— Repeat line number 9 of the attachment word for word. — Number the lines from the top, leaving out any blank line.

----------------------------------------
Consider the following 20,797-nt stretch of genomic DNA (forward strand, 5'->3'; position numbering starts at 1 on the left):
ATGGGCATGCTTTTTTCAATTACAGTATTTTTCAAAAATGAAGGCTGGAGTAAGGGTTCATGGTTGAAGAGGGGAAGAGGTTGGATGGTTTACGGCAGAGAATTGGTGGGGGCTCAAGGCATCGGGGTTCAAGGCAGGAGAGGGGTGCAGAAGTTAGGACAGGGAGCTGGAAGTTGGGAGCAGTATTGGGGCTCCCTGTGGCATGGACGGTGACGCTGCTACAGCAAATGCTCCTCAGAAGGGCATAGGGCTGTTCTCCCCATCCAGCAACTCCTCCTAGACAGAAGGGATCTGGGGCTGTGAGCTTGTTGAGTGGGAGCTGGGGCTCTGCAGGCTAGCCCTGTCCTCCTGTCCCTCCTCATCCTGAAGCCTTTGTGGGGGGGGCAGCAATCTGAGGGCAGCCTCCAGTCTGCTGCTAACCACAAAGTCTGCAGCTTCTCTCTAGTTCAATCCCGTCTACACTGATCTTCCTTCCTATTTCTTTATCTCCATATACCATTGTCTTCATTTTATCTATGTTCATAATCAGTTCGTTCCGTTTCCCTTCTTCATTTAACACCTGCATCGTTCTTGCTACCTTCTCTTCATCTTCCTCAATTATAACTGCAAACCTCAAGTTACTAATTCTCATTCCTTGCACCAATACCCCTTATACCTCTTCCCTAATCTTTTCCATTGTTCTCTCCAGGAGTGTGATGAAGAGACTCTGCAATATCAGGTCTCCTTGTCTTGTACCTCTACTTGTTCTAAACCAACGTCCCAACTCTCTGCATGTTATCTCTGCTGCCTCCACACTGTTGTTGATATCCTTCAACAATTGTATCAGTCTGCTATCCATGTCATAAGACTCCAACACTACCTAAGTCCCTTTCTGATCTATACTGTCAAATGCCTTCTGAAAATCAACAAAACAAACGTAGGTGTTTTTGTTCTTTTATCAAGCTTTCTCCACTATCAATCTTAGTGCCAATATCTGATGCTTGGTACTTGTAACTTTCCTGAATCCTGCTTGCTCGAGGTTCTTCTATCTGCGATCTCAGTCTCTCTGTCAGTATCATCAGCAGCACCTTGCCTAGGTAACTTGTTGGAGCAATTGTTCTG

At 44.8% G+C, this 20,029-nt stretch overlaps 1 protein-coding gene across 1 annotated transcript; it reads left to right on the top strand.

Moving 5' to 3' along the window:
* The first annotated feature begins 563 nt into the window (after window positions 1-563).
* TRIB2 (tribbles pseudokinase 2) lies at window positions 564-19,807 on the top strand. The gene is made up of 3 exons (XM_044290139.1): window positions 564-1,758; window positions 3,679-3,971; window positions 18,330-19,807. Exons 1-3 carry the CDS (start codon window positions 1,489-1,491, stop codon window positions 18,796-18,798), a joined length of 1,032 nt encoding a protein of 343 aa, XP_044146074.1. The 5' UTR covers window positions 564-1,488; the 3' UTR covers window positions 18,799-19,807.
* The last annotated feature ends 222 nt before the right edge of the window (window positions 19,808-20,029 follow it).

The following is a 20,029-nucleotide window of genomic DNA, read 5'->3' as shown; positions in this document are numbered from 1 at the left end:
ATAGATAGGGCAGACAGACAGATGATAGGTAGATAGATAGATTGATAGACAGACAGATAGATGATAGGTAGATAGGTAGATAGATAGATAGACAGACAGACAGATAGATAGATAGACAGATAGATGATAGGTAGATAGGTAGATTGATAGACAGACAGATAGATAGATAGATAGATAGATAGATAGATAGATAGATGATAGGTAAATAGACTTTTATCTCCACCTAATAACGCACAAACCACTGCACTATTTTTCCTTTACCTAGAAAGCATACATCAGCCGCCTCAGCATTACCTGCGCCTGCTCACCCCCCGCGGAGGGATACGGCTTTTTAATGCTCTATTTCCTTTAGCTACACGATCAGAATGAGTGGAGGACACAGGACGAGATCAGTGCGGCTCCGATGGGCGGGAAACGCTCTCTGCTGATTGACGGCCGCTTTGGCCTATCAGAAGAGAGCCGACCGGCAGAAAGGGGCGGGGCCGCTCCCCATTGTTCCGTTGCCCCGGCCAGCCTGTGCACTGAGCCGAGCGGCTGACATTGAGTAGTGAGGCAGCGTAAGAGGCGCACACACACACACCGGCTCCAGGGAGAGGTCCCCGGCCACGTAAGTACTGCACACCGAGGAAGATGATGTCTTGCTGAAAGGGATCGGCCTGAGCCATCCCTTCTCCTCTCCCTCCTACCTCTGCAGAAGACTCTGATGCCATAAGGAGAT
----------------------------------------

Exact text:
ATAGATAGGGCAGACAGACAGATGATAGGTAGATAGATAGATTGATAGACAGACAGATAGATGATAGGTAGATAGGTAGATAGATAGATAGACAGACAGACAGATAGATAGATAGACAGATAGATGATAGGTAGATAGGTAGATTGATAGACAGACAGATAGATAGATAGATAGATAGATAGATAGATAGATAGATGATAGGTAAATAGACTTTTATCTCCACCTAATAACGCACAAACCACTGCACTATTTTTCCTTTACCTAGAAAGCATACATCAGCCGCCTCAGCATTACCTGCGCCTGCTCACCCCCCGCGGAGGGATACGGCTTTTTAATGCTCTATTTCCTTTAGCTACACGATCAGAATGAGTGGAGGACACAGGACGAGATCAGTGCGGCTCCGATGGGCGGGAAACGCTCTCTGCTGATTGACGGCCGCTTTGGCCTATCAGAAGAGAGCCGACCGGCAGAAAGGGGCGGGGCCGCTCCCCATTGTTCCGTTGCCCCGGCCAGCCTGTGCACTGAGCCGAGCGGCTGACATTGAGTAGTGAGGCAGCGTAAGAGGCGCACACACACACACCGGCTCCAGGGAGAGGTCCCCGGCCACGTAAGTACTGCACACCGAGGAAGATGATGTCTTGCTGAAAGGGATCGGCCTGAGCCATCCCTTCTCCTCTCCCTCCTACCTCTGCAGAAGACTCTGATGCCATAAGGAGAT